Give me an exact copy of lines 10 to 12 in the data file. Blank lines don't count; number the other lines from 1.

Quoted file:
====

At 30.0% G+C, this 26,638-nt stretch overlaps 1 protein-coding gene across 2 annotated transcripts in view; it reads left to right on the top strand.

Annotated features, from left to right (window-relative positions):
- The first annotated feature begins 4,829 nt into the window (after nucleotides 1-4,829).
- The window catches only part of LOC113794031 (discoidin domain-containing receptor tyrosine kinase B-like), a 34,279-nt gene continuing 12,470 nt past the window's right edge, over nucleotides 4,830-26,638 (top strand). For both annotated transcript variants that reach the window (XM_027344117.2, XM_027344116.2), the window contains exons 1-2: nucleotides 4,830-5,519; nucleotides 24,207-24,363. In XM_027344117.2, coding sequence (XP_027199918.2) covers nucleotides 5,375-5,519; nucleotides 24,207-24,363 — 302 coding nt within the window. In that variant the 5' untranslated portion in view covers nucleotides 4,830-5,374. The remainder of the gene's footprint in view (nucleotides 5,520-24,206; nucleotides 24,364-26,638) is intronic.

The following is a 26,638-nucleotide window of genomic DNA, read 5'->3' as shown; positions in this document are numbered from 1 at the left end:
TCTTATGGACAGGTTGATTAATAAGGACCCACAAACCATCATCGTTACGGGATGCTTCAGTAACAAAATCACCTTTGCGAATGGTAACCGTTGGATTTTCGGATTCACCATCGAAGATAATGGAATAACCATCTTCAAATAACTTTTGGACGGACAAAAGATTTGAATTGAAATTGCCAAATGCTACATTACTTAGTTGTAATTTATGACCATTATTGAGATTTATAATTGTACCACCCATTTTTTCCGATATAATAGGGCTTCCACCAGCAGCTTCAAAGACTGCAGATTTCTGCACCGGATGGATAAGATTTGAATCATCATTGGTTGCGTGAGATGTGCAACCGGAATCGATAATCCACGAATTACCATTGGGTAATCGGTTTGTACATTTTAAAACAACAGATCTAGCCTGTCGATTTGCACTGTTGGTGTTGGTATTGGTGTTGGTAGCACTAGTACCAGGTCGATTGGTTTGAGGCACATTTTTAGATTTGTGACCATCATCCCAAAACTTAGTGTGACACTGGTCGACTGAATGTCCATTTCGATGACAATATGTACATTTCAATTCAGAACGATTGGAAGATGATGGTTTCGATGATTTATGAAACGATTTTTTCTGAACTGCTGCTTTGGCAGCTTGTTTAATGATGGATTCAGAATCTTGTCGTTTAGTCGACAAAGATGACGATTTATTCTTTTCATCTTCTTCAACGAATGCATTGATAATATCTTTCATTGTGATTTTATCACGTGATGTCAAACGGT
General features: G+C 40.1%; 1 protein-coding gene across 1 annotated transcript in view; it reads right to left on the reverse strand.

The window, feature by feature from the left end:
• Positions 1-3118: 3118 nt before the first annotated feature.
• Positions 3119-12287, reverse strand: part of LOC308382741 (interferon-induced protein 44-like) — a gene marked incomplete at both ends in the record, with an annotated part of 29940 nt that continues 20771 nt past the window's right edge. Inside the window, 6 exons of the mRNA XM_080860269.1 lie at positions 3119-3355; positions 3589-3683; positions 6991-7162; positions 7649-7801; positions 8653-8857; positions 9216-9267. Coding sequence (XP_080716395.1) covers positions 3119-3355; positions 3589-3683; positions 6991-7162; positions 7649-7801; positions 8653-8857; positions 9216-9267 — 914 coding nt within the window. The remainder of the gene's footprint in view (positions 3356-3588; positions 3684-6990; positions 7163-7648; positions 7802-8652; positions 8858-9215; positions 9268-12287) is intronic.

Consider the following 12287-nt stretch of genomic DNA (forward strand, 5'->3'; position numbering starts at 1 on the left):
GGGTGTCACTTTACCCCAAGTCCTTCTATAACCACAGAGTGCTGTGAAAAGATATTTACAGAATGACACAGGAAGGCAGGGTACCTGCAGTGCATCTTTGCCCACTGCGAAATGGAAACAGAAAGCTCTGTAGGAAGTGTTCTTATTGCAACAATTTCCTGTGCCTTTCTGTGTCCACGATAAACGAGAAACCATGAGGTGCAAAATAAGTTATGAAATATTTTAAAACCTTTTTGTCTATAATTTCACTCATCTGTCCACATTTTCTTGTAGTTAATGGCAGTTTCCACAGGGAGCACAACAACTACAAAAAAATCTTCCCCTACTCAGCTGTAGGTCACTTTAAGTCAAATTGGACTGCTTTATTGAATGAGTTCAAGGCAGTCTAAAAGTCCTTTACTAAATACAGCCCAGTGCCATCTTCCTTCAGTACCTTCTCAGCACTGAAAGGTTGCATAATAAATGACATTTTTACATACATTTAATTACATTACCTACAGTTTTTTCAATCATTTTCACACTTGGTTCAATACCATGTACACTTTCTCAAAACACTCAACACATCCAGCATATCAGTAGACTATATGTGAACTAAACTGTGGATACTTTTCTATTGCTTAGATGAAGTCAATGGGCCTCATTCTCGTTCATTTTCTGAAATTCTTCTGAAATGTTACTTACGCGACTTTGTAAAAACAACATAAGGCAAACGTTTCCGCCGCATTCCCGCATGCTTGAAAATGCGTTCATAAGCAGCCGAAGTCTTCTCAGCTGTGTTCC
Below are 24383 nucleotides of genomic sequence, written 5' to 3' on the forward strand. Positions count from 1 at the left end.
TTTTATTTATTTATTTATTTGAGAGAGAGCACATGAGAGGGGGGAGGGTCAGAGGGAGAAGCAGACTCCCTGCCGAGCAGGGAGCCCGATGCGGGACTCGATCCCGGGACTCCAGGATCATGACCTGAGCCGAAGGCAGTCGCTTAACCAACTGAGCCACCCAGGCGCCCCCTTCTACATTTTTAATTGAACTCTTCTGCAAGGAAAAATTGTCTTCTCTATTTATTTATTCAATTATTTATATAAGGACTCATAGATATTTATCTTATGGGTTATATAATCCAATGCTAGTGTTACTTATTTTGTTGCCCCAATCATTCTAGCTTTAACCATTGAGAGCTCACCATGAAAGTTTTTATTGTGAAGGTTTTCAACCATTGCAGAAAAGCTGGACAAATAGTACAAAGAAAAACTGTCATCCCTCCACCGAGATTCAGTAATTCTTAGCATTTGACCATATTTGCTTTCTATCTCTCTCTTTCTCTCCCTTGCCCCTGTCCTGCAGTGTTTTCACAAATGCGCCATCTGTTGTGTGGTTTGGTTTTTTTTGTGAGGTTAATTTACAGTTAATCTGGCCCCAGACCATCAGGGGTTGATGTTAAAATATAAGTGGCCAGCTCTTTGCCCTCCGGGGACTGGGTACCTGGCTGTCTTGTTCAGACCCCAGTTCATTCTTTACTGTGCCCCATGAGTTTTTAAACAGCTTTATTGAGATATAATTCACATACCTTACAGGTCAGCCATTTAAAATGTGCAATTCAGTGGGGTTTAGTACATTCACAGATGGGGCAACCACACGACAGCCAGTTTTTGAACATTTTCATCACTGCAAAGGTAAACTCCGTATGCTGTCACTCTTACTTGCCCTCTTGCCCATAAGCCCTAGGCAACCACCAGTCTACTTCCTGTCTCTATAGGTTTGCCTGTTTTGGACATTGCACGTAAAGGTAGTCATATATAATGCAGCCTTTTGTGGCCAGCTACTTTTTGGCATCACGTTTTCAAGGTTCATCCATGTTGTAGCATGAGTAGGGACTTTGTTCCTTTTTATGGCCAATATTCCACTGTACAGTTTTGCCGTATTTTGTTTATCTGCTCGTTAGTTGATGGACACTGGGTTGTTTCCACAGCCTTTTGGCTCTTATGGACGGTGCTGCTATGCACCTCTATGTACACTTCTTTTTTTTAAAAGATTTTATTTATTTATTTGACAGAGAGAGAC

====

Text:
• Positions 3119-12287, reverse strand: part of LOC308382741 (interferon-induced protein 44-like) — a gene marked incomplete at both ends in the record, with an annotated part of 29940 nt that continues 20771 nt past the window's right edge. Inside the window, 6 exons of the mRNA XM_080860269.1 lie at positions 3119-3355; positions 3589-3683; positions 6991-7162; positions 7649-7801; positions 8653-8857; positions 9216-9267. Coding sequence (XP_080716395.1) covers positions 3119-3355; positions 3589-3683; positions 6991-7162; positions 7649-7801; positions 8653-8857; positions 9216-9267 — 914 coding nt within the window. The remainder of the gene's footprint in view (positions 3356-3588; positions 3684-6990; positions 7163-7648; positions 7802-8652; positions 8858-9215; positions 9268-12287) is intronic.

Consider the following 12287-nt stretch of genomic DNA (forward strand, 5'->3'; position numbering starts at 1 on the left):
GGGTGTCACTTTACCCCAAGTCCTTCTATAACCACAGAGTGCTGTGAAAAGATATTTACAGAATGACACAGGAAGGCAGGGTACCTGCAGTGCATCTTTGCCCACTGCGAAATGGAAACAGAAAGCTCTGTAGGAAGTGTTCTTATTGCAACAATTTCCTGTGCCTTTCTGTGTCCACGATAAACGAGAAACCATGAGGTGCAAAATAAGTTATGAAATATTTTAAAACCTTTTTGTCTATAATTTCACTCATCTGTCCACATTTTCTTGTAGTTAATGGCAGTTTCCACAGGGAGCACAACAACTACAAAAAAATCTTCCCCTACTCAGCTGTAGGTCACTTTAAGTCAAATTGGACTGCTTTATTGAATGAGTTCAAGGCAGTCTAAAAGTCCTTTACTAAATACAGCCCAGTGCCATCTTCCTTCAGTACCTTCTCAGCACTGAAAGGTTGCATAATAAATGACATTTTTACATACATTTAATTACATTACCTACAGTTTTTTCAATCATTTTCACACTTGGTTCAATACCATGTACACTTTCTCAAAACACTCAACACATCCAGCATATCAGTAGACTATATGTGAACTAAACTGTGGATACTTTTCTATTGCTTAGATGAAGTCAATGGGCCTCATTCTCGTTCATTTTCTGAAATTCTTCTGAAATGTTACTTACGCGACTTTGTAAAAACAACATAAGGCAAACGTTTCCGCCGCATTCCCGCATGCTTGAAAATGCGTTCATAAGCAGCCGAAGTCTTCTCAGCTGTGTTCC